State and Local Tax Policy Statement Regarding State Implementation of the Federal Partnership Audit Rules
Tax Executives Institute maintains that consistency among state rules, as well as ease of reporting, is essential to the efficient implementation of the Bipartisan Budget Act of 2015's federal partnership audit rules at the state level.
Partnerships subject to partnership-level audits under the Bipartisan Budget Act of 2015 should have the right to appoint state partnership representative(s) that differ from the federal partnership representative and varies by State.
Imputed underpayments and overpayments arising from partnership level audits should be allocated among the partners as specified in the partnership agreement in effect for the reviewed year (1) and using the reviewed year's apportionment data, as adjusted.
Reporting partnership level audit adjustments to States shall be trigged by a final determination, which shall occur when all adjustments made by the IRS to the federal taxable income of the partnership have become final and all appeal rights under the IRC are exhausted or have been waived for the partnership's taxable year.
With the exception of composite return filers, the state partnership representative shall have the option to pay the tax at the partnership level or push out the state tax due, regardless of whether the partnership paid the tax or pushed out the tax at the federal level. Rights to overpaid taxes shall be claimed by the reviewed year's partners.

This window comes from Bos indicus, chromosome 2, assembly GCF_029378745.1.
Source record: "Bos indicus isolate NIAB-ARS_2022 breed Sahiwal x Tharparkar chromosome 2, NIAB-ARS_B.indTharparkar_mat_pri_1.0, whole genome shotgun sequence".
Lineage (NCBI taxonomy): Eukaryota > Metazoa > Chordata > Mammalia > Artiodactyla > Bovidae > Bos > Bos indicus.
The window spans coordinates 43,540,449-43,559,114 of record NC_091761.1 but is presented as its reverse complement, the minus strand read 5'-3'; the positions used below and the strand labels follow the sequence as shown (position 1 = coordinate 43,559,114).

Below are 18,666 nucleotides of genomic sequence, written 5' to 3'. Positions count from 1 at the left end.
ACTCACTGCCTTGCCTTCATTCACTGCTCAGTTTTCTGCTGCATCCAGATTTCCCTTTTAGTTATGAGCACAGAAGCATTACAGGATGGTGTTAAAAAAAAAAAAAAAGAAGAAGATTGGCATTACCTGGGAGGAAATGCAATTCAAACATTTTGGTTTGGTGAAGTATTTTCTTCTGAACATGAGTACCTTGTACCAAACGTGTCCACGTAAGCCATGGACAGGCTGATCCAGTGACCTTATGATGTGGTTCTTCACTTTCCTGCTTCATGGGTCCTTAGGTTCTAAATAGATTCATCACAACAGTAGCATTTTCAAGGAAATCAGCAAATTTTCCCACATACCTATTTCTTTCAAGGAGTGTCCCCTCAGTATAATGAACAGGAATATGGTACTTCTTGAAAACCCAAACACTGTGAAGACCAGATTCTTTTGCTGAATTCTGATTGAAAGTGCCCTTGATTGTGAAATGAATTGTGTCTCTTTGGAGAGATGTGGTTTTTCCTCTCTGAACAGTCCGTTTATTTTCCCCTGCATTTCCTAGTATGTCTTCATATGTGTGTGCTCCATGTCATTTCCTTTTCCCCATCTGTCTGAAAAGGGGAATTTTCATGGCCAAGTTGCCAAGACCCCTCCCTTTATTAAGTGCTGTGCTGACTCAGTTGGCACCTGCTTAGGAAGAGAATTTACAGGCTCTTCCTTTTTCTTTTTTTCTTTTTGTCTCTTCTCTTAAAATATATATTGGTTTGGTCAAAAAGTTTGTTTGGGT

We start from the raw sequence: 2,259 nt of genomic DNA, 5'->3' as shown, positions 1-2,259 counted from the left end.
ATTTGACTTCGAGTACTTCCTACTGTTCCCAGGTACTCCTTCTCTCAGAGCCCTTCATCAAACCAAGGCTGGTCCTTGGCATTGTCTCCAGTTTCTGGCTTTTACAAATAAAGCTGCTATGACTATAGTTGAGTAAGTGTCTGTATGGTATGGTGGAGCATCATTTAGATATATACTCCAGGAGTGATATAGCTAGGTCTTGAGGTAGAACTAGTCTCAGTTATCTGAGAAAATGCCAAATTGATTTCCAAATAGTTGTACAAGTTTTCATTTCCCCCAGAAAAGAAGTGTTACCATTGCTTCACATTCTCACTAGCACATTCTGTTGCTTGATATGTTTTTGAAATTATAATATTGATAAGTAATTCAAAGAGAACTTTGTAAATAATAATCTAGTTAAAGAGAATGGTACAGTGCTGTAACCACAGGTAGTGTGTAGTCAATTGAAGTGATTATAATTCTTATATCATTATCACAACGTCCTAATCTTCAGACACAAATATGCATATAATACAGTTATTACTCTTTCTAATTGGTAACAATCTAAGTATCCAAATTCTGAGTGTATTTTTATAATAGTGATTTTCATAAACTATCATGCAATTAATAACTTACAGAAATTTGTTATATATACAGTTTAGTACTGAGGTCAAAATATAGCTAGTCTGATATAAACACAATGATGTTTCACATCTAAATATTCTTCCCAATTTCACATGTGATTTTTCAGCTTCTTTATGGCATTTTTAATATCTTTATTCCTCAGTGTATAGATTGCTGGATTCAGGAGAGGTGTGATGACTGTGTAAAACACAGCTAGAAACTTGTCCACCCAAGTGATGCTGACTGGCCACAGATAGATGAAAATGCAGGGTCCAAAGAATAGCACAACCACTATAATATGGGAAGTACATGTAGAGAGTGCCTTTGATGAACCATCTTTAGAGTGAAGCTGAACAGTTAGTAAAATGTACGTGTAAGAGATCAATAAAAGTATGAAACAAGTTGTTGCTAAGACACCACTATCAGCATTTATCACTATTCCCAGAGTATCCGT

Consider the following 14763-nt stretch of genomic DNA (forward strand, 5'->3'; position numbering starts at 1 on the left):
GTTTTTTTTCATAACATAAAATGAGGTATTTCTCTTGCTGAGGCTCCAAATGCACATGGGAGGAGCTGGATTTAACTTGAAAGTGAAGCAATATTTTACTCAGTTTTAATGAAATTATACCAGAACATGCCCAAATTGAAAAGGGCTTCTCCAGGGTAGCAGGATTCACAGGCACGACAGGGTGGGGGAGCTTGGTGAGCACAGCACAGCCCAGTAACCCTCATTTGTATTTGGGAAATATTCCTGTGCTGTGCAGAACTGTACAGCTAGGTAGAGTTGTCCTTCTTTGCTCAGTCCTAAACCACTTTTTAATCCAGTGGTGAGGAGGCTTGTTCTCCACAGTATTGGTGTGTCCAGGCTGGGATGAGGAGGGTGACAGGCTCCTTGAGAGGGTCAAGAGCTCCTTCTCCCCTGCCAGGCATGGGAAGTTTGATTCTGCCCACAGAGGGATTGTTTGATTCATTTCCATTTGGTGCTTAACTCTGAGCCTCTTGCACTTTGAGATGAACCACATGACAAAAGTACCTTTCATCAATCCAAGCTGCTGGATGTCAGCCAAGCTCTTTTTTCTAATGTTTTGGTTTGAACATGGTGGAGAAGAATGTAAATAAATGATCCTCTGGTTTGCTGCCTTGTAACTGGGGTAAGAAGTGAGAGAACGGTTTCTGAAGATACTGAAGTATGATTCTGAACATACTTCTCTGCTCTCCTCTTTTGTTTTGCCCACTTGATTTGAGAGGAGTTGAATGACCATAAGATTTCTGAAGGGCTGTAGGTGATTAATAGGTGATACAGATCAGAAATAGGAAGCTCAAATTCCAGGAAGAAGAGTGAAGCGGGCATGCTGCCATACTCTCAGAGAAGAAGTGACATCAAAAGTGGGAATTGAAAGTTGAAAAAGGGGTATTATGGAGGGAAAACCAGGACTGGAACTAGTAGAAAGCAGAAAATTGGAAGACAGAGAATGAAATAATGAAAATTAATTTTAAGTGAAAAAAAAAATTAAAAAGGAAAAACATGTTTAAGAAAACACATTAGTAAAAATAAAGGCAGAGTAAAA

On June 13, 2017, TEI issued a new policy statement addressing state implementation of the federal partnership audit rules.
In 2015, Congress passed the Bipartisan Budget Act of 2015 (BBA), which adopted a new federal centralized partnership audit regime and is scheduled to become effective for taxable years beginning after December 31, 2017. Since its enactment, Congress has considered a technical corrections bill and Treasury released proposed regulations to provide taxpayers and the Internal Revenue Service (IRS) with guidance regarding the operation of the new federal partnership audit rules.
The new federal partnership rules, which allow the IRS to audit and assess partnerships at the partnership level, have important implications for the manner in which partnerships and their partners report federal adjustments and pay taxes to the States. The Multistate Tax Commission thus formed the Partnership Project to address whether new state statutes are needed...